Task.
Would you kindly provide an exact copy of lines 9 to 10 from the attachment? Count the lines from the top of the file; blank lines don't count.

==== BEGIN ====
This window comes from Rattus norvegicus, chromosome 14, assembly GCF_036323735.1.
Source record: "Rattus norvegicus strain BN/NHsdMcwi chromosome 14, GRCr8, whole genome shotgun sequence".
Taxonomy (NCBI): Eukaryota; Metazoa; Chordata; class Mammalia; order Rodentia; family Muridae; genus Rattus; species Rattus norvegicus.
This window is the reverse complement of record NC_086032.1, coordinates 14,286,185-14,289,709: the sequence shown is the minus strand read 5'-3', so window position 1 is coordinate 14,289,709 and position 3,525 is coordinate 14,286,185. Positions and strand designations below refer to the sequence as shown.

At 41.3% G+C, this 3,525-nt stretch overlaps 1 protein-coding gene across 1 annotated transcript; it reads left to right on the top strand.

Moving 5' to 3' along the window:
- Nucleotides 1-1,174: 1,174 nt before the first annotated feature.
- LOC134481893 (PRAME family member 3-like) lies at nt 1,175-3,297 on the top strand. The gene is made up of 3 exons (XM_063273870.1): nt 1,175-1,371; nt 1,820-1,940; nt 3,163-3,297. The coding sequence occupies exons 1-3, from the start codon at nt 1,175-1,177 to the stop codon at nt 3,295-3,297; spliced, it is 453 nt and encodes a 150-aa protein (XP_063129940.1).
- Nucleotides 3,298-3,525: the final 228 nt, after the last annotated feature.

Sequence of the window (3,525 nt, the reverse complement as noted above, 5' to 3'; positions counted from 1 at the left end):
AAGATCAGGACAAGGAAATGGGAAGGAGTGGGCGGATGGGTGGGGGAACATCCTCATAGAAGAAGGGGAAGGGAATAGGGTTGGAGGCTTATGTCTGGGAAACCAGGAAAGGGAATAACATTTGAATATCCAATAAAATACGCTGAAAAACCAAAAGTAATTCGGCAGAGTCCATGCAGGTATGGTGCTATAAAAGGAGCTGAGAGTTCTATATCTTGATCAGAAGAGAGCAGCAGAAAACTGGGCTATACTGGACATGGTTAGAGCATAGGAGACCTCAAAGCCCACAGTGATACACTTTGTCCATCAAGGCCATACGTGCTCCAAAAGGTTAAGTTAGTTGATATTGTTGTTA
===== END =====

- Nucleotides 3,298-3,525: the final 228 nt, after the last annotated feature.

Sequence of the window (3,525 nt, the reverse complement as noted above, 5' to 3'; positions counted from 1 at the left end):